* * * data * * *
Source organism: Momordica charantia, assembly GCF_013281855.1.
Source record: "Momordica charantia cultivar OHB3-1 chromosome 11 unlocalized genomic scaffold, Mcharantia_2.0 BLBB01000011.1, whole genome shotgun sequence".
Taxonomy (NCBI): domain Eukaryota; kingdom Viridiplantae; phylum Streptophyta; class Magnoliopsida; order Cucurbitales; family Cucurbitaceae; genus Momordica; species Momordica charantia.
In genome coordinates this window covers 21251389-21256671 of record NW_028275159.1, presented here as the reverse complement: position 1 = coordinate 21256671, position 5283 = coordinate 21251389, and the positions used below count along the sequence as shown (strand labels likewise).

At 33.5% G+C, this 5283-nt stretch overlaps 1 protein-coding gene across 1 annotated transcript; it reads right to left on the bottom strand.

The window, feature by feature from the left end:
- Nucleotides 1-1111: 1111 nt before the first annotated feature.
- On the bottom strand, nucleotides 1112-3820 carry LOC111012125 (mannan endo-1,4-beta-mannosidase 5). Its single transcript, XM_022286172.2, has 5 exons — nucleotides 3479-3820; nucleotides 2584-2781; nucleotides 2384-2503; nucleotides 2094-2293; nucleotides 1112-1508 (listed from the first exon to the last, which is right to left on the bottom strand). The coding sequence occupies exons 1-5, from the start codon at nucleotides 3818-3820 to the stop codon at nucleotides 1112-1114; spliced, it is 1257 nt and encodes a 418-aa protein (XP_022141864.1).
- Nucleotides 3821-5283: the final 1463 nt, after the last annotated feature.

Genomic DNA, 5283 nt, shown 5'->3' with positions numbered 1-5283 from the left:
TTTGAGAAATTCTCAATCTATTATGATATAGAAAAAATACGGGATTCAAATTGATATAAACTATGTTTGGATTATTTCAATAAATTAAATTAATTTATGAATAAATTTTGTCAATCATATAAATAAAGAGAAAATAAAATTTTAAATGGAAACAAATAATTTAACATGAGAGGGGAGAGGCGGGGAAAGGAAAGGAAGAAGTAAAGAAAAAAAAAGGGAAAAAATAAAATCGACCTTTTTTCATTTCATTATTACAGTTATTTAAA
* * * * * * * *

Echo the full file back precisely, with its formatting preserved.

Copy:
Source organism: Momordica charantia, assembly GCF_013281855.1.
Source record: "Momordica charantia cultivar OHB3-1 chromosome 11 unlocalized genomic scaffold, Mcharantia_2.0 BLBB01000011.1, whole genome shotgun sequence".
Taxonomy (NCBI): domain Eukaryota; kingdom Viridiplantae; phylum Streptophyta; class Magnoliopsida; order Cucurbitales; family Cucurbitaceae; genus Momordica; species Momordica charantia.
In genome coordinates this window covers 21251389-21256671 of record NW_028275159.1, presented here as the reverse complement: position 1 = coordinate 21256671, position 5283 = coordinate 21251389, and the positions used below count along the sequence as shown (strand labels likewise).

At 33.5% G+C, this 5283-nt stretch overlaps 1 protein-coding gene across 1 annotated transcript; it reads right to left on the bottom strand.

The window, feature by feature from the left end:
- Nucleotides 1-1111: 1111 nt before the first annotated feature.
- On the bottom strand, nucleotides 1112-3820 carry LOC111012125 (mannan endo-1,4-beta-mannosidase 5). Its single transcript, XM_022286172.2, has 5 exons — nucleotides 3479-3820; nucleotides 2584-2781; nucleotides 2384-2503; nucleotides 2094-2293; nucleotides 1112-1508 (listed from the first exon to the last, which is right to left on the bottom strand). The coding sequence occupies exons 1-5, from the start codon at nucleotides 3818-3820 to the stop codon at nucleotides 1112-1114; spliced, it is 1257 nt and encodes a 418-aa protein (XP_022141864.1).
- Nucleotides 3821-5283: the final 1463 nt, after the last annotated feature.

Genomic DNA, 5283 nt, shown 5'->3' with positions numbered 1-5283 from the left:
TTTGAGAAATTCTCAATCTATTATGATATAGAAAAAATACGGGATTCAAATTGATATAAACTATGTTTGGATTATTTCAATAAATTAAATTAATTTATGAATAAATTTTGTCAATCATATAAATAAAGAGAAAATAAAATTTTAAATGGAAACAAATAATTTAACATGAGAGGGGAGAGGCGGGGAAAGGAAAGGAAGAAGTAAAGAAAAAAAAAGGGAAAAAATAAAATCGACCTTTTTTCATTTCATTATTACAGTTATTTAAA